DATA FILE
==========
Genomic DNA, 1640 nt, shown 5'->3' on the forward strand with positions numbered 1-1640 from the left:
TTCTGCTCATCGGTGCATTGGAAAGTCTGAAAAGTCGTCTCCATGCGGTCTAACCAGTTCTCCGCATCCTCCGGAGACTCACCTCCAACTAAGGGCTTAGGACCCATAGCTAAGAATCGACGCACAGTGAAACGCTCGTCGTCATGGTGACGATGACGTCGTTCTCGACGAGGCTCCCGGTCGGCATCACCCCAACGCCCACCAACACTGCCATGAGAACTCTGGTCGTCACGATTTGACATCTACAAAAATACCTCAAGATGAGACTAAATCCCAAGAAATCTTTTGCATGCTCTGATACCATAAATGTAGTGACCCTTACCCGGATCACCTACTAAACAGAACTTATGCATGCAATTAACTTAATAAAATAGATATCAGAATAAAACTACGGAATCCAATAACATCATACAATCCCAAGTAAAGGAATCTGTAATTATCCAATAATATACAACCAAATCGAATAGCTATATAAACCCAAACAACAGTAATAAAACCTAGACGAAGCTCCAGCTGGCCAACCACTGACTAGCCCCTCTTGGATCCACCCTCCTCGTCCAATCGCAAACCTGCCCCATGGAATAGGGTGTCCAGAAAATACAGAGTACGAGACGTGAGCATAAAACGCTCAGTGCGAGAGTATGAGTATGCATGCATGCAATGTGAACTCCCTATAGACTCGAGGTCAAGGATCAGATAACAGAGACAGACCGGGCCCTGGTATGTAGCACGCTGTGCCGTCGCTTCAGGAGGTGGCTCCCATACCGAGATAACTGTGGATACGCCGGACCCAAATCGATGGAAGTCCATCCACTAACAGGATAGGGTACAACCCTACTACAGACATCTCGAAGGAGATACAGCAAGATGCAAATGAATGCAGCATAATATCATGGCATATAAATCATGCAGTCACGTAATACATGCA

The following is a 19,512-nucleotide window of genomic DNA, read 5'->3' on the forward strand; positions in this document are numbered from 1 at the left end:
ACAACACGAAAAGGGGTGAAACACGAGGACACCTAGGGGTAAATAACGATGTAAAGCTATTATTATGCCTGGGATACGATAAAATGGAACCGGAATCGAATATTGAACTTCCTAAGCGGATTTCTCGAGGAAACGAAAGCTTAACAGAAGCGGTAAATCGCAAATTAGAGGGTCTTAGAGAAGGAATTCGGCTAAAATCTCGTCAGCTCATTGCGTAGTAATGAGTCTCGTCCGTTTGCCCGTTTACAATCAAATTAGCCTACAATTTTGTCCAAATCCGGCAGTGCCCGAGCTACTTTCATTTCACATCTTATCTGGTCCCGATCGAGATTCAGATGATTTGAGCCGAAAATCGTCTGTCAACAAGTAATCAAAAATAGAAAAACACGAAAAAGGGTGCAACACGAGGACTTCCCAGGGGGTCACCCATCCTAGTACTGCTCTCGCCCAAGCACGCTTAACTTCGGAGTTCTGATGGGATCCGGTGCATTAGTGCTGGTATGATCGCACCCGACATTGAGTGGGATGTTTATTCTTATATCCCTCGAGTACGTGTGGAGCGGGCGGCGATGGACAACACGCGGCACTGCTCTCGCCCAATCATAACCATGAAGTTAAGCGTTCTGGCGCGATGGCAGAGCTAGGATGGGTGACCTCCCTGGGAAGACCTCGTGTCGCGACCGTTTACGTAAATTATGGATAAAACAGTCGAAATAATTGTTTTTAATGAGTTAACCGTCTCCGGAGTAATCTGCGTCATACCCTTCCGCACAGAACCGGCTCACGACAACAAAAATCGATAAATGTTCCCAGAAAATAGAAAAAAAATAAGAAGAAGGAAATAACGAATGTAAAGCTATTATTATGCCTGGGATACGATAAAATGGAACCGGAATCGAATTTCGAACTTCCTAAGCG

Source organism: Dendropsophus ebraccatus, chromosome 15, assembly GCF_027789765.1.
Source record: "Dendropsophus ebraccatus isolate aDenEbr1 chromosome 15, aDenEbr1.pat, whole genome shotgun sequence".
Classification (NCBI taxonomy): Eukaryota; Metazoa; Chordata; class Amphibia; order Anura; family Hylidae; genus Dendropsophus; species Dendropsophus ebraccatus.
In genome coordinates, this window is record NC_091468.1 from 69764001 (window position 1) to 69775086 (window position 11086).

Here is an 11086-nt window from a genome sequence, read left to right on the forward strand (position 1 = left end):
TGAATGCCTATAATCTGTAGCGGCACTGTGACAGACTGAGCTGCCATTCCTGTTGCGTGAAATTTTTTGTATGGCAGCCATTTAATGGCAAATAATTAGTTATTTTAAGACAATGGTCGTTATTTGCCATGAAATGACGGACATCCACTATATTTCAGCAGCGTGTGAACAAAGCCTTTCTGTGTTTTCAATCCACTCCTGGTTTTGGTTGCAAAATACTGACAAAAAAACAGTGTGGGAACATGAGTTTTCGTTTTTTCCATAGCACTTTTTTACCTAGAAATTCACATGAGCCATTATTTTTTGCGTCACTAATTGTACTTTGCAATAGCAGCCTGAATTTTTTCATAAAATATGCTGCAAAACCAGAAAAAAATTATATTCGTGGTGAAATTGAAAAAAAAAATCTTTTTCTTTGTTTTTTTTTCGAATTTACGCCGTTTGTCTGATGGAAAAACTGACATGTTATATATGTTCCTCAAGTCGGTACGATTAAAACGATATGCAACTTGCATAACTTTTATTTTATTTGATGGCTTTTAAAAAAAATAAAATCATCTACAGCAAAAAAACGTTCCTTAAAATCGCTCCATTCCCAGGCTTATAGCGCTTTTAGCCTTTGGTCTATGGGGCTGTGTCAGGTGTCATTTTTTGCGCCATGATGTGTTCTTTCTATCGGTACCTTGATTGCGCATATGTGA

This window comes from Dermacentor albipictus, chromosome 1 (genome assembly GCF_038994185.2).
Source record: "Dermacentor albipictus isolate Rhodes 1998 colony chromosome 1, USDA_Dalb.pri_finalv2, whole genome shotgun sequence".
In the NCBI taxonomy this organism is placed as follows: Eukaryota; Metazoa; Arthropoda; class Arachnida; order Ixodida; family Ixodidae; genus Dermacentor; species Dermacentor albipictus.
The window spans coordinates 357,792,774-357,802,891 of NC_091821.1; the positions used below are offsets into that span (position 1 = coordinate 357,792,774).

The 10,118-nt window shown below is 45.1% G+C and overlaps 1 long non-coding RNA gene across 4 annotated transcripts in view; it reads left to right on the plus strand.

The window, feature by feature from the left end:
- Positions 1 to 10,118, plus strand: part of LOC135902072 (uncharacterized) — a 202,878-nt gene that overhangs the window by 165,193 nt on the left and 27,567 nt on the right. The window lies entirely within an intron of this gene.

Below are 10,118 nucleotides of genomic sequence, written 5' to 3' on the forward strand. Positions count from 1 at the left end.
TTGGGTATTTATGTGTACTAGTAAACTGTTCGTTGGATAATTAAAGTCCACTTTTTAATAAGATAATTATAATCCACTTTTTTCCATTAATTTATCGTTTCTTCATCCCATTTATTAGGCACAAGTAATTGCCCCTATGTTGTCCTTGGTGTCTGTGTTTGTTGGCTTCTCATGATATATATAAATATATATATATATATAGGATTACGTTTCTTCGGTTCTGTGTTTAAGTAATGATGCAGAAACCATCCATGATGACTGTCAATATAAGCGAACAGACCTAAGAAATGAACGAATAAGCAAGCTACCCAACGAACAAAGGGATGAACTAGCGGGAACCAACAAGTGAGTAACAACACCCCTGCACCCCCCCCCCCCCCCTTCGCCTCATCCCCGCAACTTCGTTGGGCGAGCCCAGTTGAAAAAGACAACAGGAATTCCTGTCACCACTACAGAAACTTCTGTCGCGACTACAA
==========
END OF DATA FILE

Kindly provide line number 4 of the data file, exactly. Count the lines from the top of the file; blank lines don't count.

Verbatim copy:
ACAACACGAAAAGGGGTGAAACACGAGGACACCTAGGGGTAAATAACGATGTAAAGCTATTATTATGCCTGGGATACGATAAAATGGAACCGGAATCGAATATTGAACTTCCTAAGCGGATTTCTCGAGGAAACGAAAGCTTAACAGAAGCGGTAAATCGCAAATTAGAGGGTCTTAGAGAAGGAATTCGGCTAAAATCTCGTCAGCTCATTGCGTAGTAATGAGTCTCGTCCGTTTGCCCGTTTACAATCAAATTAGCCTACAATTTTGTCCAAATCCGGCAGTGCCCGAGCTACTTTCATTTCACATCTTATCTGGTCCCGATCGAGATTCAGATGATTTGAGCCGAAAATCGTCTGTCAACAAGTAATCAAAAATAGAAAAACACGAAAAAGGGTGCAACACGAGGACTTCCCAGGGGGTCACCCATCCTAGTACTGCTCTCGCCCAAGCACGCTTAACTTCGGAGTTCTGATGGGATCCGGTGCATTAGTGCTGGTATGATCGCACCCGACATTGAGTGGGATGTTTATTCTTATATCCCTCGAGTACGTGTGGAGCGGGCGGCGATGGACAACACGCGGCACTGCTCTCGCCCAATCATAACCATGAAGTTAAGCGTTCTGGCGCGATGGCAGAGCTAGGATGGGTGACCTCCCTGGGAAGACCTCGTGTCGCGACCGTTTACGTAAATTATGGATAAAACAGTCGAAATAATTGTTTTTAATGAGTTAACCGTCTCCGGAGTAATCTGCGTCATACCCTTCCGCACAGAACCGGCTCACGACAACAAAAATCGATAAATGTTCCCAGAAAATAGAAAAAAAATAAGAAGAAGGAAATAACGAATGTAAAGCTATTATTATGCCTGGGATACGATAAAATGGAACCGGAATCGAATTTCGAACTTCCTAAGCG